Qian Qi

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This is a Chinese name; the family name is (Qián).

Qian Qi, also transliterated into English Ch'ien Ch'i, (traditional Chinese: 錢起; simplified Chinese: 钱起; pinyin: Qián Qǐ, 710–782) was a Chinese poet of the Tang Dynasty. Three of his poems have been included within the famous anthology Three Hundred Tang Poems. Qian Qi's style name () was Zhongwen (Chinese: 仲文; pinyin: Zhòngwén).


Qian Qi's poems as collected in Three Hundred Tang Poems were translated by Witter Bynner as:

  • "Farewell to a Japanese Buddhist Priest Bound Homeward"
  • "From my Study at the Mouth of the Valley. a Message to Censor Yang"
  • "To my Friend at the Capital Secretary Pei"

Part of one of Qian Qi's poems was used by Gustav Mahler in his Das Lied von der Erde.[1] He is credited under the name Chang Tsi as the author of the original Chinese text for the second movement of Mahler's Das Lied von der Erde.[2][3] The movement's title is "Der Einsame im Herbst" in German and "The Lonely Soul of Autumn" in English. The lyrics lament the dying of flowers and the passing of beauty. The inclusion of Qian Qi's poetry in Mahler's work joins him into the company of the other Tang poets whose works Mahler drew upon for this piece: Li Bo, Wang Wei, and Meng Haoran.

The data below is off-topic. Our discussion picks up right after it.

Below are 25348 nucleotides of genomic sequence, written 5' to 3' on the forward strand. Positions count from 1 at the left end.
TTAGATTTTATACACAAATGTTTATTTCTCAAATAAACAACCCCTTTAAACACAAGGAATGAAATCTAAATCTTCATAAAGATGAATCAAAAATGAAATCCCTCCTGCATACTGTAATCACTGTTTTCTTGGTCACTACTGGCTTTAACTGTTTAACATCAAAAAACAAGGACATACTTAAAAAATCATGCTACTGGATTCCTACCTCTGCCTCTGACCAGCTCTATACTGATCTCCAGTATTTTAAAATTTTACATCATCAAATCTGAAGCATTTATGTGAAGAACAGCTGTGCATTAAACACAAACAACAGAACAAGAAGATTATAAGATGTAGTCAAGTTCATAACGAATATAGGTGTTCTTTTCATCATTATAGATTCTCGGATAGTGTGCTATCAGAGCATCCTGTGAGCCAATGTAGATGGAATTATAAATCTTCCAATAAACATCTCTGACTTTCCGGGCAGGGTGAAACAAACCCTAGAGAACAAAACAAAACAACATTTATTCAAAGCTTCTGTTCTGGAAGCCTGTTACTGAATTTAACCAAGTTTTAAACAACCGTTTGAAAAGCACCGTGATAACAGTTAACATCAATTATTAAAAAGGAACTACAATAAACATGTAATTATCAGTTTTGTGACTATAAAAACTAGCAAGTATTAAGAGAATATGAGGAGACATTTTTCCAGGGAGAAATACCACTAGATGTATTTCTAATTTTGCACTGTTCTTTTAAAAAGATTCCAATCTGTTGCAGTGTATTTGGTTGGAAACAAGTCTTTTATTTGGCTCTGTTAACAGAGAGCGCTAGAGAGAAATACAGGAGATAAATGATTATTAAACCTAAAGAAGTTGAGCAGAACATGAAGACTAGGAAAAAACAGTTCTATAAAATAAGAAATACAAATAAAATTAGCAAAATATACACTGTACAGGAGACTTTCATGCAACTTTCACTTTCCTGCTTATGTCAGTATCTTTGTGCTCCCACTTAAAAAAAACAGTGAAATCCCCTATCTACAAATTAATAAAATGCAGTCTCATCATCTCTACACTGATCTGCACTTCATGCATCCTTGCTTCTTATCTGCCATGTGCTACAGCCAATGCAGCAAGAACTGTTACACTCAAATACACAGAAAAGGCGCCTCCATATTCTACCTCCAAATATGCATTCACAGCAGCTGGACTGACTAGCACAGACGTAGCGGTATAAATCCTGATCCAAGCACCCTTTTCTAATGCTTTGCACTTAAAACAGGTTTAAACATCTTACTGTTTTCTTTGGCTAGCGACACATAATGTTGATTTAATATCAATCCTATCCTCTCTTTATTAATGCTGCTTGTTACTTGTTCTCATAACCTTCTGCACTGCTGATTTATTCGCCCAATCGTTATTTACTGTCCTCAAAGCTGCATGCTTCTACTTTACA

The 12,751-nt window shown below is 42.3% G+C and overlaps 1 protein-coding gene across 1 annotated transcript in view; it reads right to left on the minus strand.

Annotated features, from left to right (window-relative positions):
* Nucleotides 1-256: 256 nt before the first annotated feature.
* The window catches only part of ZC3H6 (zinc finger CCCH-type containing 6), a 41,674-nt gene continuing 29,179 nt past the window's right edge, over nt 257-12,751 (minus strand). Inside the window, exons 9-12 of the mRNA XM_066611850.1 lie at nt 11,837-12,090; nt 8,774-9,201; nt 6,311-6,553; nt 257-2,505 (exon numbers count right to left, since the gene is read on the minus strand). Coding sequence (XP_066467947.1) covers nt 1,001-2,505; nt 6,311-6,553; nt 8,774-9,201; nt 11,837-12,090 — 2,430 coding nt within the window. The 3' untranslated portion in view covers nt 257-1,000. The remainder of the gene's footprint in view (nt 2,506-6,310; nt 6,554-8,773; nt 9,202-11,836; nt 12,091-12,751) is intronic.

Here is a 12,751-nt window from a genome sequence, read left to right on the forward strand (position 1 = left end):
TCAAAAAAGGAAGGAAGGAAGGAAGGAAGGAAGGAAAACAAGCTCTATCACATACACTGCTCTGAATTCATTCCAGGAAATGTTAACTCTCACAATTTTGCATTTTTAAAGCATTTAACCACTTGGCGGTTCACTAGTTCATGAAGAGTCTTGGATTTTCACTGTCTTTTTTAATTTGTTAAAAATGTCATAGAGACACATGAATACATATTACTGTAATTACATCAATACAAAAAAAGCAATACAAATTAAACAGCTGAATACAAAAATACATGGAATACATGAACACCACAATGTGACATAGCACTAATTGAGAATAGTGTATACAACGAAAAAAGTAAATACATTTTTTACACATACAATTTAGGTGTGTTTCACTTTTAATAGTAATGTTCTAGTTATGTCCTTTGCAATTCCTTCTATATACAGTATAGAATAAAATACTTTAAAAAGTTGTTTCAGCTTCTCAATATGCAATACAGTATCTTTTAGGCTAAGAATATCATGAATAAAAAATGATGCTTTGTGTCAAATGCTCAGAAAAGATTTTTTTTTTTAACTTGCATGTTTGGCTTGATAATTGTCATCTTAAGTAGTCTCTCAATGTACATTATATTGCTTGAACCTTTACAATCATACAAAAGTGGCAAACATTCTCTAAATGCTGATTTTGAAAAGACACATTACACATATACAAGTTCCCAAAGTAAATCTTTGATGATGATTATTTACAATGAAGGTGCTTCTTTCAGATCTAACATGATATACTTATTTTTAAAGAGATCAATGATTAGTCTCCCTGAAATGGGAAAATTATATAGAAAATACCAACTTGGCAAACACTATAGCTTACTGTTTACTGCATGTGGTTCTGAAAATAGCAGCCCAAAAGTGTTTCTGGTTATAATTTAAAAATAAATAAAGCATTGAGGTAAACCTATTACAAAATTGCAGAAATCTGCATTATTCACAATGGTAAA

Qian Qi flourished in the Wu region of China (modern day Zhejiang and Hubei provinces).

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This article incorporates information from this version of the equivalent article on the Chinese Wikipedia.

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